Alumnus The Rev. Dr. Rob James (BA (hons) in Theology and Religious Studies – graduated 2001) has released a new book on the Gospel of Luke – The Spiral Gospel: Intratextuality in Luke’s Narrative (Cambridge: James Clarke, 2022). It is dedicated to the late Dr. John Court, who taught at Kent from 1969 until his retirement in the same year Rob graduated.
Rob said: “John was a wonderful teacher and it is an honour to dedicate this book to him.”
Rob has recently been appointed as Associate Professor of Anglican Formation and Studies at the Vancouver School of Theology in Canada.
What is the book about?
How did the author of the Gospel of Luke intend it to be read? In The Spiral Gospel, I suggest that the assumptions that modern readers bring to the text about how to read it are not those of antiquity. This text would have been a stand-alone document and was not ‘packaged’ as it is today with other texts in the New Testament. I suggest that Luke wrote the text with this in mind – never imagining that his work would be bound into a larger book. He expected those to whom he wrote to end up using this as their pre-eminent text, expecting them to turn back to the start of it when they reached the end, in a continuous, cyclical reading.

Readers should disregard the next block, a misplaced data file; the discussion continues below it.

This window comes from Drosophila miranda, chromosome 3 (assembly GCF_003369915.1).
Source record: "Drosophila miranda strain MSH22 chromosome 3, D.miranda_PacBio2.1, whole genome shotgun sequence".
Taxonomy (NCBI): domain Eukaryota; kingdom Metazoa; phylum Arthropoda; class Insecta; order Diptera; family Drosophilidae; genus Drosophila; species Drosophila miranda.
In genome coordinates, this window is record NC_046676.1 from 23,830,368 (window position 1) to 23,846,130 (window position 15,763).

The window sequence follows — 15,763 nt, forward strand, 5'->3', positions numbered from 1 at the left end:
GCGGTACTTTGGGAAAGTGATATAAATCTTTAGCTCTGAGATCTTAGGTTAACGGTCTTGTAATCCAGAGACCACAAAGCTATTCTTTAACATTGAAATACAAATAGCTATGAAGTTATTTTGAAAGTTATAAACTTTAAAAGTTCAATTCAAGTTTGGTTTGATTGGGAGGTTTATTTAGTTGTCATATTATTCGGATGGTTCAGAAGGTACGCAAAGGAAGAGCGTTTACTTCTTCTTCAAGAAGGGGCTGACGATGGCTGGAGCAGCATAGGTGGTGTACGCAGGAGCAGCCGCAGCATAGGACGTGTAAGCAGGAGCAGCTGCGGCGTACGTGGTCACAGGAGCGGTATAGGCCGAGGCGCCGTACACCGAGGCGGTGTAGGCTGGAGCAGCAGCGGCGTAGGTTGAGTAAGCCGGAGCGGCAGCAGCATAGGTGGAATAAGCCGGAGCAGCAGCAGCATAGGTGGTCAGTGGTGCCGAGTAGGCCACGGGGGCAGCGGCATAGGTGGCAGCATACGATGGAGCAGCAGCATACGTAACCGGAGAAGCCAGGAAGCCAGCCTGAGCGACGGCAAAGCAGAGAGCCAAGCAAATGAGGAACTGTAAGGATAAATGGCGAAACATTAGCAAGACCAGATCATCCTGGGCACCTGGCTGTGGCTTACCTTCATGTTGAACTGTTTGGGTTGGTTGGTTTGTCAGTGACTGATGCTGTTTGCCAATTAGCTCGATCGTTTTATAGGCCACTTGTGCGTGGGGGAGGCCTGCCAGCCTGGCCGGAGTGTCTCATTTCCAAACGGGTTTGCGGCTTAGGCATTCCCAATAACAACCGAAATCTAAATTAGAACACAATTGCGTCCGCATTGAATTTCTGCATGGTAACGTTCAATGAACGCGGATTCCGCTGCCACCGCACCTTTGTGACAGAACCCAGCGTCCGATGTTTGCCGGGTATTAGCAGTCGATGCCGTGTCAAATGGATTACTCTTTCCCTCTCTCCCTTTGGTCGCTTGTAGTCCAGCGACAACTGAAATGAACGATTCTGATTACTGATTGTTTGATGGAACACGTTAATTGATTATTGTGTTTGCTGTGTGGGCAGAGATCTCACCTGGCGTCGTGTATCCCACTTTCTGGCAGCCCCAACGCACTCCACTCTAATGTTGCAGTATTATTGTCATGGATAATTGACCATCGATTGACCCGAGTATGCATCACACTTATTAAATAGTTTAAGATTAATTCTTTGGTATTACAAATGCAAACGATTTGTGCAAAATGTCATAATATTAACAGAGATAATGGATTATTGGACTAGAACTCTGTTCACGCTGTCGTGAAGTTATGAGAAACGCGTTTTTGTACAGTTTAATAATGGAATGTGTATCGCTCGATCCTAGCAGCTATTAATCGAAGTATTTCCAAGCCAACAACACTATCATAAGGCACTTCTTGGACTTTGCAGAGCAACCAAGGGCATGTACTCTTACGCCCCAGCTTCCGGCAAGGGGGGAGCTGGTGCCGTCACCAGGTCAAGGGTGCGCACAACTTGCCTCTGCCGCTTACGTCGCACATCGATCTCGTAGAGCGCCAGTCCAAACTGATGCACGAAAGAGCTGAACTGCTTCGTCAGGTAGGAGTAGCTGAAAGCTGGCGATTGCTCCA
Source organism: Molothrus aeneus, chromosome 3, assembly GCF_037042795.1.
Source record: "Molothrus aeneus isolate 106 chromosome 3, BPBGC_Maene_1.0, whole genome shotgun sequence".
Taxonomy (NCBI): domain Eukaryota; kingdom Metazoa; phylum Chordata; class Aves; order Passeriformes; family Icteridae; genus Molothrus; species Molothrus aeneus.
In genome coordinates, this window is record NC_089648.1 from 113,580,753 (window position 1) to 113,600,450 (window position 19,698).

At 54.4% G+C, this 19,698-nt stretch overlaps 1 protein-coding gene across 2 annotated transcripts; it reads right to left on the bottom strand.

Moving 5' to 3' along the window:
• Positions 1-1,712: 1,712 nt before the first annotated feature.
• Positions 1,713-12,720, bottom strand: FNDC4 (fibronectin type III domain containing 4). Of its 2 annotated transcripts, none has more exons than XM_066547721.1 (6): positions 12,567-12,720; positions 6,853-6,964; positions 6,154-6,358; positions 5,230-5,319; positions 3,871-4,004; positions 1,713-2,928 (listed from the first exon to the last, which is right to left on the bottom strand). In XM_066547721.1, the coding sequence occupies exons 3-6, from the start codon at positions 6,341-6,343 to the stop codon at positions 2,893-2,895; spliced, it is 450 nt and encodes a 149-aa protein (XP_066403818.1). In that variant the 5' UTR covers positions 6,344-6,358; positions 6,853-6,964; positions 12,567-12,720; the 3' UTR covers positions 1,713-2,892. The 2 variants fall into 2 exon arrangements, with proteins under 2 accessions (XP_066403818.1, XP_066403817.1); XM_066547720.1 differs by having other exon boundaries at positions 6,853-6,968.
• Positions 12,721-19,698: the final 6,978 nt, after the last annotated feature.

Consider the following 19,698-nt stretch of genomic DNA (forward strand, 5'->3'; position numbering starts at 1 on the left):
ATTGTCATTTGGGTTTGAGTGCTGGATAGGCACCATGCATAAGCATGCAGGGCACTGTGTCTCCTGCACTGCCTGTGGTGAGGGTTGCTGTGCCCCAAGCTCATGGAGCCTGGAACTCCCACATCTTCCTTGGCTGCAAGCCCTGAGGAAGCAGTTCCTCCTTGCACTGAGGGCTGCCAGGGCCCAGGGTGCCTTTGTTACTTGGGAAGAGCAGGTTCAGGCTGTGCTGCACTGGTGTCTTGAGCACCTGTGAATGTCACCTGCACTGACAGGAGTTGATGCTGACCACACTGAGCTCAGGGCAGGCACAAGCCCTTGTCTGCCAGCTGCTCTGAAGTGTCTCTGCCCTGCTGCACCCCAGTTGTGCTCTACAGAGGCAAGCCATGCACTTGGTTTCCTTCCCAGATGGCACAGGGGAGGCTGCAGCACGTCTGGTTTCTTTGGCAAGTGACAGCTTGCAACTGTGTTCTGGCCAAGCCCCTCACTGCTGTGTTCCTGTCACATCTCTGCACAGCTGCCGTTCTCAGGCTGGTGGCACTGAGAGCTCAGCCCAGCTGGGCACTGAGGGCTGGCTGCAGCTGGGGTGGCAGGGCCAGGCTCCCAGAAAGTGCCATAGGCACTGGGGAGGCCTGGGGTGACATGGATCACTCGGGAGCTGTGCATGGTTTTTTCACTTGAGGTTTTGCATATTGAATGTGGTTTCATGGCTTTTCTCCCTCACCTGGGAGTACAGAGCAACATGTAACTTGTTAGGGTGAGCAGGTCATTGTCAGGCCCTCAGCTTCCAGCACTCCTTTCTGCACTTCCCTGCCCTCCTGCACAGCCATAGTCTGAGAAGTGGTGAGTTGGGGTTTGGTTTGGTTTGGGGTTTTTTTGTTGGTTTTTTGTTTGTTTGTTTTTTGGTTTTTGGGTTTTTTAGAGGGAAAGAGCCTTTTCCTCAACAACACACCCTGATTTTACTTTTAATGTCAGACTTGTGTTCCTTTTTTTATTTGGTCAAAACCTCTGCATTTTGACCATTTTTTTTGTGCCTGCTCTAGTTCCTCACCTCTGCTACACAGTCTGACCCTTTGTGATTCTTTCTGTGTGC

The evidence for this view, and also its consequences, can be seen in the gospel’s intratextuality. Context is given at the end of the gospel that informs the beginning, which is only understood on second and subsequent readings. There are countless other intratextual elements throughout the text that are most readily noticeable on repeated readings. This deliberate, creative interweaving on the author’s part opens up new depth to the text for those who read in the way it is suggested Luke’s first audience read his work.